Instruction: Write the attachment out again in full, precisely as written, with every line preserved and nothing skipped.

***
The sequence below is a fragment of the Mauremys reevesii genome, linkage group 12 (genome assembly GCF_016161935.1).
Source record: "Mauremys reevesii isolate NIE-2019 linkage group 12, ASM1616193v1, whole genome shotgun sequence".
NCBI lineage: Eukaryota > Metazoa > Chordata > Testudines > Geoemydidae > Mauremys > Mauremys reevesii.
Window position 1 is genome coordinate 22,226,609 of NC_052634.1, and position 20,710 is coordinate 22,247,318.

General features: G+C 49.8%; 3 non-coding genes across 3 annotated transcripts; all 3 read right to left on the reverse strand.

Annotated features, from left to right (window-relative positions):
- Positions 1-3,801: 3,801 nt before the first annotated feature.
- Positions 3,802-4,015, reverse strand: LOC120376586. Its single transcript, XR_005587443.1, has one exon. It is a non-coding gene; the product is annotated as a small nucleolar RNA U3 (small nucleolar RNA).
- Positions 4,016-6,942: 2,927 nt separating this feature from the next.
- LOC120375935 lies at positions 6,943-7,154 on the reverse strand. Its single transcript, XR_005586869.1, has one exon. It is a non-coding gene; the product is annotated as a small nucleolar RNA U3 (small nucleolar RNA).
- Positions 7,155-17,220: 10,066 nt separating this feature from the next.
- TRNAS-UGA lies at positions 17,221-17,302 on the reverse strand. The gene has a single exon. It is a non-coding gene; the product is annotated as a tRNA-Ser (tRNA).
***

The sequence below is a fragment of the Mauremys reevesii genome, linkage group 12 (genome assembly GCF_016161935.1).
Source record: "Mauremys reevesii isolate NIE-2019 linkage group 12, ASM1616193v1, whole genome shotgun sequence".
NCBI lineage: Eukaryota > Metazoa > Chordata > Testudines > Geoemydidae > Mauremys > Mauremys reevesii.
Window position 1 is genome coordinate 22,226,609 of NC_052634.1, and position 20,710 is coordinate 22,247,318.

General features: G+C 49.8%; 3 non-coding genes across 3 annotated transcripts; all 3 read right to left on the reverse strand.

Annotated features, from left to right (window-relative positions):
- Positions 1-3,801: 3,801 nt before the first annotated feature.
- Positions 3,802-4,015, reverse strand: LOC120376586. Its single transcript, XR_005587443.1, has one exon. It is a non-coding gene; the product is annotated as a small nucleolar RNA U3 (small nucleolar RNA).
- Positions 4,016-6,942: 2,927 nt separating this feature from the next.
- LOC120375935 lies at positions 6,943-7,154 on the reverse strand. Its single transcript, XR_005586869.1, has one exon. It is a non-coding gene; the product is annotated as a small nucleolar RNA U3 (small nucleolar RNA).
- Positions 7,155-17,220: 10,066 nt separating this feature from the next.
- TRNAS-UGA lies at positions 17,221-17,302 on the reverse strand. The gene has a single exon. It is a non-coding gene; the product is annotated as a tRNA-Ser (tRNA).